© Alamy
Leading GPs, cardiologists and academics are concerned about statin drug side effects which include memory problems, cancer and dizziness.
Giving statins to five million more patients is 'foolhardy' and 'unsafe', according to an Oxford academic.

Professor Klim McPherson warned that too little is known about the side effects of the drugs which include type 2 diabetes and muscular pain.

Tomorrow, the NHS watchdog NICE is expected to publish new guidelines urging GPs to offer them to anyone with a 10 per cent risk of developing heart disease within a decade.

Presently they are only given to those with a 20 per cent risk and around seven million Britons take them.

They cost as little as 10p a day and work by lowering cholesterol in the blood, thereby preventing the arteries becoming clogged with fatty deposits.

Comment: This alone speaks of the ignorance in both mainstream medicine and the media. Lowering cholesterol actually increases the risk of cardiovascular disease in the very studies used to "prove" that cholesterol was bad. Get Big Fat Surprise, read it, and give it to your health care provider.

Hopefully people will catch up with the official science that fat is not bad and we won't have to wait five more decades of the same nonsense that is killing scores of people around the world right now.

If you really want to decrease your risk of cardiovascular disease, cut down on carbs drastically and avoid GMOs, soy, gluten/grains AND vegetable oils. People with heart attacks usually had a meal cooked in vegetable oils prior to the event. Make sure you don't have iron overload as well. Forget about the saturated animal fat is bad, on the contrary, it is protective!

For more information, see:

-It's official - Time to drop hazardous low fat guidelines
-Saturated fat heart disease 'myth': UK cardiologist calls for change in public health advice on saturated fat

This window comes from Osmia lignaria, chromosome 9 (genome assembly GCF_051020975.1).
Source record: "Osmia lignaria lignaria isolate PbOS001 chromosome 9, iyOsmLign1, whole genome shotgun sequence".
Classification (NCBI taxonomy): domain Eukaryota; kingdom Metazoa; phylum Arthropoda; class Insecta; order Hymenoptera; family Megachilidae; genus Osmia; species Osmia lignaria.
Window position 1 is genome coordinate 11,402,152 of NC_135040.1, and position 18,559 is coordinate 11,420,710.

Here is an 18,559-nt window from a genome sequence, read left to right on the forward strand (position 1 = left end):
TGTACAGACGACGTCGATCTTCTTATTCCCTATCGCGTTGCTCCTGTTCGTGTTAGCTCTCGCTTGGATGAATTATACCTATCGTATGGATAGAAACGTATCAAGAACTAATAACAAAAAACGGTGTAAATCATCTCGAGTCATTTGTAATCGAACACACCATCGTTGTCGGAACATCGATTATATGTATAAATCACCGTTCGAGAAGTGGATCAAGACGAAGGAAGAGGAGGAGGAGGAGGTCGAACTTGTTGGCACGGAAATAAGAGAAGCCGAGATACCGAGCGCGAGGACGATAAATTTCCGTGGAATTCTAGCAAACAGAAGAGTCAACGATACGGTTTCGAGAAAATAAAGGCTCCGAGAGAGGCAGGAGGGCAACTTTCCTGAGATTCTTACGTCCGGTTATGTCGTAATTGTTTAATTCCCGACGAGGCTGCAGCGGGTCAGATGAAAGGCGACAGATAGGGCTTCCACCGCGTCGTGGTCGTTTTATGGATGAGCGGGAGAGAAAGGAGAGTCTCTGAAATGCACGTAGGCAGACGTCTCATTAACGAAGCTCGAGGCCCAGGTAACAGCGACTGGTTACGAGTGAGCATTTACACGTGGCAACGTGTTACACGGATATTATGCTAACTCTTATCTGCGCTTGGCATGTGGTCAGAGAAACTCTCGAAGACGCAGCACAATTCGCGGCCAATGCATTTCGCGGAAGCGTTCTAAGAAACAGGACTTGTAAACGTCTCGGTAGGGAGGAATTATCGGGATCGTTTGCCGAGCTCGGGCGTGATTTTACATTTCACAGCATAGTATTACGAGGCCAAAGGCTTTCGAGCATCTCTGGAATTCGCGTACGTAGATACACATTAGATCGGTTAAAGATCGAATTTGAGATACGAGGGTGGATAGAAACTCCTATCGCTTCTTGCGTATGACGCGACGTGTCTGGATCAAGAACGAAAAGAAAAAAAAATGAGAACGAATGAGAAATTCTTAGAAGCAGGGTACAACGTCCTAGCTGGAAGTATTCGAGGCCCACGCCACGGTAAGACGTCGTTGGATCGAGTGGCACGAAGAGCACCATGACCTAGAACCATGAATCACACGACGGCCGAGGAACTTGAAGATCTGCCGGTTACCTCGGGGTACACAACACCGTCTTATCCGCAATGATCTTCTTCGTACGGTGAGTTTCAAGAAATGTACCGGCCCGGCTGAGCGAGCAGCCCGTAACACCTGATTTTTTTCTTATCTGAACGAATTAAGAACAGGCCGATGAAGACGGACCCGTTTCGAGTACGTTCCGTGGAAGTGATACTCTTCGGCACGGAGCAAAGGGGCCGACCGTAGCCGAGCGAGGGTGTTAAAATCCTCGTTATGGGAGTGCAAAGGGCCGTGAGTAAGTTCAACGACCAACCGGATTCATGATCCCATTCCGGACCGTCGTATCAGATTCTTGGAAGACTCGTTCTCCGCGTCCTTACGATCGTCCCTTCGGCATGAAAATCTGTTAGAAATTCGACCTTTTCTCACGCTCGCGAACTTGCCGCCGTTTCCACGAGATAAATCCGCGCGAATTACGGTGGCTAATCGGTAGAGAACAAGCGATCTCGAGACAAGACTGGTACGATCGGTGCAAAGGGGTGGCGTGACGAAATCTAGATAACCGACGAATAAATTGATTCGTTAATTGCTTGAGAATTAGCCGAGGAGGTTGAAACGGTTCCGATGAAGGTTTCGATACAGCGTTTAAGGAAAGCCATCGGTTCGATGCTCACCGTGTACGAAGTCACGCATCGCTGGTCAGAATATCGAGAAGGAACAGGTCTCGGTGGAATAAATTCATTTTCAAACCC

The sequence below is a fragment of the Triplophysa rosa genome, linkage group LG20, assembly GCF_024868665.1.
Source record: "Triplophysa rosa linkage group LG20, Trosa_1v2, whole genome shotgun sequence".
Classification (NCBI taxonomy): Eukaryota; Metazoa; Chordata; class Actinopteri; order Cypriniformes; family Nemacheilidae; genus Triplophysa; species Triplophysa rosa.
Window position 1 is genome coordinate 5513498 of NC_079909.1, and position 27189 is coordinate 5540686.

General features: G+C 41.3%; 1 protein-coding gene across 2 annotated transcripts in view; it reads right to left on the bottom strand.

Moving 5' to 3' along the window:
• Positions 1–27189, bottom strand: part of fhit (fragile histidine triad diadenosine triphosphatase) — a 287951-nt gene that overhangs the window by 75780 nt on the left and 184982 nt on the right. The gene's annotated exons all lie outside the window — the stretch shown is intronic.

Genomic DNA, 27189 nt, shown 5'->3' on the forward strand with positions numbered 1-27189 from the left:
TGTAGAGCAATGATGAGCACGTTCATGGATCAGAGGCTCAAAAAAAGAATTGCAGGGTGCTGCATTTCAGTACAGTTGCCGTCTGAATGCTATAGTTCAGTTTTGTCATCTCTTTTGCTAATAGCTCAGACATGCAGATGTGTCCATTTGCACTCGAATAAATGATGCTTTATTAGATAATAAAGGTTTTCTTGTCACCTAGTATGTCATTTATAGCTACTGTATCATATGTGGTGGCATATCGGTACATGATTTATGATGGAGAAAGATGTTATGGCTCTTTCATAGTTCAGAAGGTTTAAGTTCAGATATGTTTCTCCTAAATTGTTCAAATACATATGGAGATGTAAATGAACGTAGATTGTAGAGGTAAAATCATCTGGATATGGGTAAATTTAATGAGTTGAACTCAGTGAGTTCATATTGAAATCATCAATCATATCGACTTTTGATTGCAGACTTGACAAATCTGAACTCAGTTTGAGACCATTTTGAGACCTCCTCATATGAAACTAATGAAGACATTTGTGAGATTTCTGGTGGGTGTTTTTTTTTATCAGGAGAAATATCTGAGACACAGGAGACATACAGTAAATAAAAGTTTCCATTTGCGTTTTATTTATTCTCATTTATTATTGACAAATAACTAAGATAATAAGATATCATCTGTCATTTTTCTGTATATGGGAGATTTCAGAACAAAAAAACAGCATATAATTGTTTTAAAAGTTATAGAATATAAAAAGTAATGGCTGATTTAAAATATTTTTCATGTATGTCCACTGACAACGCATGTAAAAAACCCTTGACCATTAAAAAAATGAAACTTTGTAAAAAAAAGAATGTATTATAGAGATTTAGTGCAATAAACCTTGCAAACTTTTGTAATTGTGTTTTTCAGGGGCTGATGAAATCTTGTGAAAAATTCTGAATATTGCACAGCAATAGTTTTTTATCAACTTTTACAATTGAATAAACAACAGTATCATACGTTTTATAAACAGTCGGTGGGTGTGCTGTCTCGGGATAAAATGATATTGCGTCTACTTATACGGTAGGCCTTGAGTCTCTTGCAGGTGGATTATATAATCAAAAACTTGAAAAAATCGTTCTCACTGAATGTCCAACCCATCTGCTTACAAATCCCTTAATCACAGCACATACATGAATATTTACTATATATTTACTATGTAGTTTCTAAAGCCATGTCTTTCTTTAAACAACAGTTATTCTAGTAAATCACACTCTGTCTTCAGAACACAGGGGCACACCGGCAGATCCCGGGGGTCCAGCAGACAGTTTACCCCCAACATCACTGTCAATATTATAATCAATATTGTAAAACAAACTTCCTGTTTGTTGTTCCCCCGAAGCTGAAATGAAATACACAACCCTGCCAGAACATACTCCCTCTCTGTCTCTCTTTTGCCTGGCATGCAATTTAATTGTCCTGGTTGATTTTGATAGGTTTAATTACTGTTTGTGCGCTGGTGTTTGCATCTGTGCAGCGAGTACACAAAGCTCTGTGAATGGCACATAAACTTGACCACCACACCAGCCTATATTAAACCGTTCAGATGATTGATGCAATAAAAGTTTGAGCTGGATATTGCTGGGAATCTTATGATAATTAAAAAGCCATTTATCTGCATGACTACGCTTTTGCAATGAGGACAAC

But leading GPs, cardiologists and academics are concerned that not enough is known about side effects which include memory problems, dizziness, type 2 diabetes and muscular pain.

They point out that very little research has been carried out into these risks and how many patients are affected.

And it has also emerged that six of the 12 experts drawing up the guidelines have financial ties to drugs firms who make statins or similar pills.

But NICE said the pills have the potential to save thousands of lives over the years at a minimum cost to the health service as they are so cheap.

In a letter to the BMJ, Professor McPherson, who specialises in public health epidemiology, wrote: 'Recommending that five million more people take statins lifelong for primary prevention of cardiovascular disease without knowing enough about the side effects is foolhardy.

He said: 'The data on side effects need to be public and scrutinised by qualified independent assessors.

Professor McPherson said the only studies to look at the effectiveness of statins had been funded by manufacturers, so were therefore biased.

They may well overstate the drug's effectiveness while underplaying any risks.

Professor McPherson warned that the same tactics had been used by firms making HRT who had downplayed the risk of heart disease.

Similarly, manufacturers or the oral contraceptive pill had published work which had underestimated their link to blood clots.

Last week figures from the Health and Social Care Information Centre showed prescriptions for statins had trebled in a decade with 58.1 million handed out last year.

The rise is partly due to an incentive scheme for GPs, the Quality and Outcomes Framework, whereby they earn extra money for prescribing statins for high risk patients.

Other experts say the benefits by far outweigh the risks including Professor George Davey Smith, clinical epidemiologist at Bristol University, who claims 'the jury is no longer out'.

Speaking earlier this month, he added: 'Trials have shown unequivocally that statins reduce coronary heart disease mortality and there are very low levels of severe side effects.

'We are not forcing these tablets down people's throats, we are giving people the evidence on which to make a decision.'

And Maureen Talbot, Senior Cardiac Nurse at the British Heart Foundation, said: 'The prescription of cholesterol lowering medications has been increasing steadily for many years now.

'This reflects the efforts that have been made to better identify people at high risk of developing cardiovascular disease through initiatives such as the NHS Health Checks programme.

'Statins are one of the most studied medicines available today. They have been proven to be safe and effective and are vital in helping reduce people's risk of heart attack and stroke.'